Thursday, June 25, 2009
. . . sometimes.
I know that last week I wasn't as mindful of BLTs (bites, licks, & tastes) as I should have been. Nothing terrible, but I know I can do better -- and I know they really have a tendency to bite me in the a$$ (pun intended), so I buckled down this week & did much better.
Of course, I still had my veggie & fruitless day on Monday. And last night I had the opportunity to go out to dinner at a nice restaurant with my husband & some of his coworkers -- without knowing about it until a few hours beforehand.
The restaurant had an online menu, but no nutritional info -- hardly surprising, since it's a french/continental restaurant. And did I mention my WI is today?
Anyway, while I had some thoughts on what I would eat, I actually took a while to decide when we got there. But one thing I knew I would have: dessert. They had a molten lava cake with dulce de leche ice cream on the menu, and I wanted it.
I chose an asian slaw & sear ahi tuna appetizer. I shared it with my husband -- I was a bit disappointed in it. The tuna just didn't seem sushi-fresh. It wasn't bad, but it just could have been better. That was a totally healthy choice.
Then I had the duck for my entree. Now, you probably think duck is fattening, but it's actually a lot healthier than you think -- especially when it's not fried. It was very good, and I left several bites on the plate.
Then I shared my molten lava cake with my husband, and it was worth every single, sinful bite. I don't get dessert as a matter of course, but when I'm at a nice restaurant and I think the desserts will be good, I go for it -- in moderation. I also try to balance out my meal. I skipped the bread basket altogether, for instance.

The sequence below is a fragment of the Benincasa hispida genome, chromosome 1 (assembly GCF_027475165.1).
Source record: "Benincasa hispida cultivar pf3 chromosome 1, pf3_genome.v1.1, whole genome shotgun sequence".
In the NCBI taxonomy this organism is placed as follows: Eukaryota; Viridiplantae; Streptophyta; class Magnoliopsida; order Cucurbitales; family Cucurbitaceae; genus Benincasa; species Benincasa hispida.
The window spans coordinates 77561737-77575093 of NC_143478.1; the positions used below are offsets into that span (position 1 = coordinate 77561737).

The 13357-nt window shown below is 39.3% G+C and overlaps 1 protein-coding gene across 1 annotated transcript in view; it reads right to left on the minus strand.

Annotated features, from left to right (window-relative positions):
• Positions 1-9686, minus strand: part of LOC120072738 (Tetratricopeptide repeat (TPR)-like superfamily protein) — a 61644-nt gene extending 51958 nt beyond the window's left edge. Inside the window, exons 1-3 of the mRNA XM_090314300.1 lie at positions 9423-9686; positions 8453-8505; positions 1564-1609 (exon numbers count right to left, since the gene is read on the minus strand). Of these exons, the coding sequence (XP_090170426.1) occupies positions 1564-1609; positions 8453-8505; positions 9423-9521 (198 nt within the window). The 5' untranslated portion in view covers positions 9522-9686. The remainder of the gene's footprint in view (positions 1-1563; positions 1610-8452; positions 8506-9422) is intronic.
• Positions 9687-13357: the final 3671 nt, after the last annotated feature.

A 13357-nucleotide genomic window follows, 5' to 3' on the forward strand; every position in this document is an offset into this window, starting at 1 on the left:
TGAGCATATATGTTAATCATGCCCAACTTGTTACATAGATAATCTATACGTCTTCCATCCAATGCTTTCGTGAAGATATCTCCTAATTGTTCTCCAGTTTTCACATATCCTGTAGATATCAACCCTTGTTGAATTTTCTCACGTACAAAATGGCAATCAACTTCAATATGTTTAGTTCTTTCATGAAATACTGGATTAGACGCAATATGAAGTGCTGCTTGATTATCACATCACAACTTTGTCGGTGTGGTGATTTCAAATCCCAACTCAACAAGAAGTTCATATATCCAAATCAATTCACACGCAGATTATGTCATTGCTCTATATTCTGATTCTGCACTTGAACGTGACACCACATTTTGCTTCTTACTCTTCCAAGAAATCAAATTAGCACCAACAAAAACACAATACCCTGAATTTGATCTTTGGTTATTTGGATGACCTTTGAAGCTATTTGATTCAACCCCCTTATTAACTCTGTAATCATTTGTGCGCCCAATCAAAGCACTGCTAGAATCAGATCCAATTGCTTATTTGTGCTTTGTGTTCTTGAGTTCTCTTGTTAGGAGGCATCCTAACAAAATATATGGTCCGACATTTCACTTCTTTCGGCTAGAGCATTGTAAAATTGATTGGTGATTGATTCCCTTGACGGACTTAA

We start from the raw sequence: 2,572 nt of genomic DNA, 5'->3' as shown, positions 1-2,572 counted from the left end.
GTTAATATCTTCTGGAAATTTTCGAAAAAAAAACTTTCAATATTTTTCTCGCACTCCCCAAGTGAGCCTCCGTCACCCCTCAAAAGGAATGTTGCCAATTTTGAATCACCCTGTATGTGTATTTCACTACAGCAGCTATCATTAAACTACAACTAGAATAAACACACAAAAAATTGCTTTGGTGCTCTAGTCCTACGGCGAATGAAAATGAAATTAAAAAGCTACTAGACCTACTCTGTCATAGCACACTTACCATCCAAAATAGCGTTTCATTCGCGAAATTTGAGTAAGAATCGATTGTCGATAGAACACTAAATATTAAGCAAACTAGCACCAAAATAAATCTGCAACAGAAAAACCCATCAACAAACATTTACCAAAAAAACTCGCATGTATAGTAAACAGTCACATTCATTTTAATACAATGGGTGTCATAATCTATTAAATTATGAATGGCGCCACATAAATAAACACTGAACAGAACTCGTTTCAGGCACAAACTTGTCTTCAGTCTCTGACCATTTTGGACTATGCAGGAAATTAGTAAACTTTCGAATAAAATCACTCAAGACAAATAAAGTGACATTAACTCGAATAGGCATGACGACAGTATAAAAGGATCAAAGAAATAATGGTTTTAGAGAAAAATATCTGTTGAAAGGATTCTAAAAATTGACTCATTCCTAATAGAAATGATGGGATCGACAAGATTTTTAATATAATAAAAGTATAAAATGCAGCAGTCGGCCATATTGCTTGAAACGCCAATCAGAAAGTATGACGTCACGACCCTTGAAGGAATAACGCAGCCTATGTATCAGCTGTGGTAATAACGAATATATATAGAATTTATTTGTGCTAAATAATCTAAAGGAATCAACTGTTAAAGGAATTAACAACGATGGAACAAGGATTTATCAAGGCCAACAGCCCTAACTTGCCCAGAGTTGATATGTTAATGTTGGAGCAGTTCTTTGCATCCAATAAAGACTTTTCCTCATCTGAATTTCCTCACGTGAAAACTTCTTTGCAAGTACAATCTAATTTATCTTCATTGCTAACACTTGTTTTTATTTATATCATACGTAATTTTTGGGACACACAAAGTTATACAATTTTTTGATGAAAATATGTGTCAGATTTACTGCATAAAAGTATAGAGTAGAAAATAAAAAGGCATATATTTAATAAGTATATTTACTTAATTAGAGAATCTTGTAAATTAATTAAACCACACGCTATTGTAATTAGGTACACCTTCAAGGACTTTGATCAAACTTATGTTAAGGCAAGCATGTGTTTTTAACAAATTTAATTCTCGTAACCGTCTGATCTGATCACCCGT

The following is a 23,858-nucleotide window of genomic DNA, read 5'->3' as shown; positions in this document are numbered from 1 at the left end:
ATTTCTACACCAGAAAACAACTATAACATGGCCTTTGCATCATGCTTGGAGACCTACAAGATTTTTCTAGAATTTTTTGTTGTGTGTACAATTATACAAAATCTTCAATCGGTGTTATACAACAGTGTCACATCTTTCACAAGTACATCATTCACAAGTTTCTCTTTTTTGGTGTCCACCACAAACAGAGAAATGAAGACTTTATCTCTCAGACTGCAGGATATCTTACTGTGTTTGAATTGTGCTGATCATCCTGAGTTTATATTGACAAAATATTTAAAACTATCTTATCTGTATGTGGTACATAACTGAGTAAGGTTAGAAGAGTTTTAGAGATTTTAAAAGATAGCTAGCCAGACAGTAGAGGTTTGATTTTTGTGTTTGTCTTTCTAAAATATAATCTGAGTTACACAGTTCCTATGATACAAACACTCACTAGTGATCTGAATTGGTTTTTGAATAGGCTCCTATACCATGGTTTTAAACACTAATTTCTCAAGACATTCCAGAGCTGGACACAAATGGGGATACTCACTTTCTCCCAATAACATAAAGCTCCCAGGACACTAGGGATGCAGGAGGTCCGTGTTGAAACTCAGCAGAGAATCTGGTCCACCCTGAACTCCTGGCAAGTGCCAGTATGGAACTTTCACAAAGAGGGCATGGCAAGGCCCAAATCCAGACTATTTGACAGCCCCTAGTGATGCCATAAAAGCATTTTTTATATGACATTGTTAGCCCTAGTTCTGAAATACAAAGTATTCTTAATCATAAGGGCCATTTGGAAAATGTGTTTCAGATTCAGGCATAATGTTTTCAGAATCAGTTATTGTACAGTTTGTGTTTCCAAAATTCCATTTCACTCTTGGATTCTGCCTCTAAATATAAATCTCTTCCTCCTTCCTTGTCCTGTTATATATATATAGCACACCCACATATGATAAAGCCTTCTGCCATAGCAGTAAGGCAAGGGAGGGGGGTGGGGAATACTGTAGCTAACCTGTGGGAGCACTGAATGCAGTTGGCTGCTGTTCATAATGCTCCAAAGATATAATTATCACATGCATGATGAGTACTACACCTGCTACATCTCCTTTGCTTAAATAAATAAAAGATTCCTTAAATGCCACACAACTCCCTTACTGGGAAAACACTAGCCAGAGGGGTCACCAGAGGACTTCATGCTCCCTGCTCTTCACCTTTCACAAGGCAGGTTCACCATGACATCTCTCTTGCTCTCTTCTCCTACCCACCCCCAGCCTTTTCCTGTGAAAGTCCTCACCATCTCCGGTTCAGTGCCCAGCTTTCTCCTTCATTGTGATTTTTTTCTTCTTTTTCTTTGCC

Cake doesn't have to be off your list of indulgences -- not when it's a once in a while indulgence. It also helps to decide what you really want, and I knew I wanted dessert last night. The only reason it took me so long to decide on my entree was because I was waffling back & forth between the duck & the salmon. The salmon probably would have been the healthier choice, but I eat salmon all the time. I rarely get the chance to eat duck.
My parents & my brother & nephew will be here for a day next week. I'm making a nice, rich dessert -- a vegan banana chocolate coconut cake (leftovers will go to my husband's work potluck a few days later). I struggled with what to make for dinner -- I have a killer recipe for garlic pasta, but it's very rich. I finally settled on lasagna, which may sound fattening, but this one has pureed cauliflower & zucchini & tofu in it, and even my husband likes it (even if he does miss the meat).
I didn't lose much weight this week -- no big surprise there -- but I did lose. And I am totally satisfied with yesterday's dinner. I didn't feel sick or full or bloated -- I felt satisfied. That feeling will help me make healthier choices.
Wednesday, June 24, 2009
My husband is very fond of watching all those flip my house type of shows. We were watching one this weekend, and despite 2 open houses & months on the market, not only had the house not sold, they hadn't even had an offer!